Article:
Auction-Based Spectrum Sharing Article First Online: 04 April 2006 DOI:
Cite this article as: Huang, J., Berry, R.A. & Honig, M.L. Mobile Netw Appl (2006) 11: 405. doi:10.1007/s11036-006-5192-y Abstract
We study auction mechanisms for sharing spectrum among a group of users, subject to a constraint on the interference temperature at a measurement point. The users access the channel using spread spectrum signaling and so interfere with each other. Each user receives a utility that is a function of the received signal-to-interference plus noise ratio. We propose two auction mechanisms for allocating the received power. The first is an auction in which users are charged for received SINR, which, when combined with logarithmic utilities, leads to a weighted max-min fair SINR allocation. The second is an auction in which users are charged for power, which maximizes the total utility when the bandwidth is large enough and the receivers are co-located. Both auction mechanisms are shown to be socially optimal for a limiting “large system” with co-located receivers, where bandwidth, power and the number of users are increased in fixed proportion. We also formulate an iterative and distributed bid updating algorithm, and specify conditions under which this algorithm converges globally to the Nash equilibrium of the auction.
This work was supported by the Northwestern-Motorola Center for Communications and by NSF CAREER award CCR-0238382. This paper was presented in part at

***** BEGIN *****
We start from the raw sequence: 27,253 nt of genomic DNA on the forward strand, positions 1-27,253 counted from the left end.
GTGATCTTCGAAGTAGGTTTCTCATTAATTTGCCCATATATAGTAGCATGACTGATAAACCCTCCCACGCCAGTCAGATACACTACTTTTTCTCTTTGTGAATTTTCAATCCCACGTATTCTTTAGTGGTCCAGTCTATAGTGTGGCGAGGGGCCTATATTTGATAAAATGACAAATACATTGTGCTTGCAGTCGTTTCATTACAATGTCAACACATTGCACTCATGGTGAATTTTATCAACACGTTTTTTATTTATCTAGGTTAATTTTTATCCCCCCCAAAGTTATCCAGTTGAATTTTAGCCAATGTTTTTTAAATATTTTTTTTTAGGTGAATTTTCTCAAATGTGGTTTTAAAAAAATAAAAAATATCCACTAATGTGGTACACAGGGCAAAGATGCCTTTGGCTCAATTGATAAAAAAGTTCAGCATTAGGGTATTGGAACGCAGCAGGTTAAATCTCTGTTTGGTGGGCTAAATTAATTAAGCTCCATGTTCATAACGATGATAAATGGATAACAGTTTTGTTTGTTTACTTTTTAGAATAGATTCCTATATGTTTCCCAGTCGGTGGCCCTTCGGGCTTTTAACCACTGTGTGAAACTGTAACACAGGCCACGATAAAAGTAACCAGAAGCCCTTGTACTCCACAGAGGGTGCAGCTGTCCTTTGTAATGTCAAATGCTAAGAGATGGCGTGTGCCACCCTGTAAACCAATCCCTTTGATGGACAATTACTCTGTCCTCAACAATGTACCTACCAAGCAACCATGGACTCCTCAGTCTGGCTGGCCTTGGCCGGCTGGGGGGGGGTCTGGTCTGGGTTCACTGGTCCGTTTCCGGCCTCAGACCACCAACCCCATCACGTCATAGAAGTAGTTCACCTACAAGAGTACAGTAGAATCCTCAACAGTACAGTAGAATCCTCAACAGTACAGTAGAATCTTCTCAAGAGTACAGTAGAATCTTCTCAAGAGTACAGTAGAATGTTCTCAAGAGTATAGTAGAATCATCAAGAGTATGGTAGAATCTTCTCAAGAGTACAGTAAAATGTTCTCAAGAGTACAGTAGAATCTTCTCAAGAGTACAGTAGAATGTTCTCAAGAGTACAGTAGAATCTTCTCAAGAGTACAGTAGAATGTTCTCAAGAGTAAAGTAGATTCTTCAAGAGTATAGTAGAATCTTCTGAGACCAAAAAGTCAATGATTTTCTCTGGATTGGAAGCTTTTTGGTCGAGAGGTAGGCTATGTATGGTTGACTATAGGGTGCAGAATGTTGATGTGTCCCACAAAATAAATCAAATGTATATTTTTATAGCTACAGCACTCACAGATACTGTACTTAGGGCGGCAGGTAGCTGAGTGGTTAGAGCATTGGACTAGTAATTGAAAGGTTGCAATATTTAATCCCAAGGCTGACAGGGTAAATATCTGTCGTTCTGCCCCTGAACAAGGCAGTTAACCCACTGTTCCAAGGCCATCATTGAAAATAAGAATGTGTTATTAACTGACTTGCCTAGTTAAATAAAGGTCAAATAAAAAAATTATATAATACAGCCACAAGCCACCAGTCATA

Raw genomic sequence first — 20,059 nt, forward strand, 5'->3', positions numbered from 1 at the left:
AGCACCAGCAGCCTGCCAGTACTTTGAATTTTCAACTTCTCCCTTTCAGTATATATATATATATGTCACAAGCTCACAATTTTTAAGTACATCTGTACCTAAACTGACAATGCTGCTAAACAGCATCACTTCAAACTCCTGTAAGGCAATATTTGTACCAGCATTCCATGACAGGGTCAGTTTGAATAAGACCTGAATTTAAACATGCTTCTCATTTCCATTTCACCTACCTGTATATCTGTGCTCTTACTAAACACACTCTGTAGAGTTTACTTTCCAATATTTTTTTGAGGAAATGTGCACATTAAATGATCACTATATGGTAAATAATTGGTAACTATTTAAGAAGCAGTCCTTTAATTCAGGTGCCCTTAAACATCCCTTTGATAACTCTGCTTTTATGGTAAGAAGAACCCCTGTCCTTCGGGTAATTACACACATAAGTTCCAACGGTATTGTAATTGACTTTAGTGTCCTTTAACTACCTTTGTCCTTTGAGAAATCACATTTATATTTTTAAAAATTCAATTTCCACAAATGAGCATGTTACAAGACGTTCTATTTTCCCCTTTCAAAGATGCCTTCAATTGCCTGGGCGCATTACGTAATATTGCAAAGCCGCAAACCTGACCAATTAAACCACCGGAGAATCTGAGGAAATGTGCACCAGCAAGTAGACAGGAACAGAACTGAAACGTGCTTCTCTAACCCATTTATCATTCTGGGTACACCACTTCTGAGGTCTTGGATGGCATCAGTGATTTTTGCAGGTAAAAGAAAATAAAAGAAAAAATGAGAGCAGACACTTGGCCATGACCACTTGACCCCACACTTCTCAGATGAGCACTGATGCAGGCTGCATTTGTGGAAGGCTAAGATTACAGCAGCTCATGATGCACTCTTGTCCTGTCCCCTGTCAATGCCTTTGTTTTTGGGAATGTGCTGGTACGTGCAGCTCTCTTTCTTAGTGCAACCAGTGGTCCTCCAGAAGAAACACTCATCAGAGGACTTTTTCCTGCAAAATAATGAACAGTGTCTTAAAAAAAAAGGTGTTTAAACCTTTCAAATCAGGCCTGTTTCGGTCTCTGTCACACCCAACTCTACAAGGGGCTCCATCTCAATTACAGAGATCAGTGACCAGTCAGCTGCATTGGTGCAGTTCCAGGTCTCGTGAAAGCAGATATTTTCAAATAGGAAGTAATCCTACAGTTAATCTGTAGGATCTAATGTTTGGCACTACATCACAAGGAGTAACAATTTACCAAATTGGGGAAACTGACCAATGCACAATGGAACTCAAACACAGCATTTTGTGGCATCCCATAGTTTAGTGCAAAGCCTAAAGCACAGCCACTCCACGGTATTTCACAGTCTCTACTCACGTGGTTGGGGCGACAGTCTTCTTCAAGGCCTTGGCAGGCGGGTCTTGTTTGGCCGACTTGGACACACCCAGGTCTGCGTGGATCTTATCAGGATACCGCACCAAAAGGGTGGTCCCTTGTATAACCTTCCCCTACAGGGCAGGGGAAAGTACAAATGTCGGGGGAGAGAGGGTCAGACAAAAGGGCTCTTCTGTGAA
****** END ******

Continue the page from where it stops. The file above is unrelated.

the 2nd Workshop on Modeling and Optimization in Mobile, Ad Hoc, and Wireless Networks (WiOpt’04), Cambridge, UK, March 24–26, 2004, and the 42nd Annual Allerton Conference on Communication, Control and Computing, Monticello, IL, USA, September 29 - October 1, 2004. Jianwei Huang received the B.E. degree in Radio Engineering from Southeast University, Nanjing, China in 2000, and the M.S. and Ph.D. degrees in Electrical and Computer Engineering from Northwestern University, Evanston, IL in 2003 and 2005, respectively. He is currently a Postdoc Research Association in the Department of Electrical Engineering, Prinston university, NJ. In 2004 and 2005, he also worked in the Mathematics of Communication Networks Group at Motorola, Arlington Heights, IL USA as a software engineer. His current research interests lie in the areas of wireless and wireline communications networks, with emphases on resource allocation, network pricing, dynamic spectrum sharing, mobile ad hoc and sensor networks, stochastics and non-convex optimizations. Dr. Huang is the receipt of a 2001 Walter P. Murphy Fellowship at Northwestern University, and a 1999 Chinese National Excellent Student Award. Randall A. Berry received the B.S. degree in Electrical Engineering from the University of Missouri-Rolla in 1993 and the M.S. and Ph.D. degrees in Electrical Engineering and Computer Science from the Massachusetts Institute of Technology in 1996 and 2000 respectively. He is currently an assistant professor in the Department of Electrical Engineering and Computer Science at Northwestern University. In 1998 he was on the technical staff at MIT Lincoln Laboratory in the Advanced Networks Group. His primary research interests include wireless communication, data networks, and information theory. He is the recipient of a 2003 NSF CAREER award. Michael L. Honig received the B.S. degree in electrical engineering from Stanford University in 1977, and the M.S. and Ph.D. degrees in electrical engineering from the University of California, Berkeley, in 1978 and 1981, respectively. He subsequently joined Bell Laboratories in Holmdel, NJ, where he worked on local area networks and voiceband data transmission. In 1983 he joined the Systems Principles Research Division at Bellcore, where he worked on Digital Subscriber Lines and wireless communications. Since the Fall of 1994, he has been with Northwestern University where he is a Professor in the Electrical Engineering and Computer Science Department. He has held visiting scholar positions at the Naval Research Laboratory (San Diego), the University of California, Berkeley, the University of Sydney, and Princeton University. He has also worked as a free-lance trombonist. Dr. Honig has served as an editor for the IEEE Transactions on Information Theory (1998-2000) and the IEEE Transactions on Communications (1990-1995), and was a guest editor for the European Transactions on Telecommunications and Wireless Personal Communications. He has also served as a member of the Digital Signal Processing Technical Committee for the IEEE Signal Processing Society, and as a member of the Board of Governors for the Information Theory Society (1997-2002). He is the co-recipient of the 2002 IEEE Communications Society and Information Theory Society Joint Paper Award, and is a Fellow of IEEE.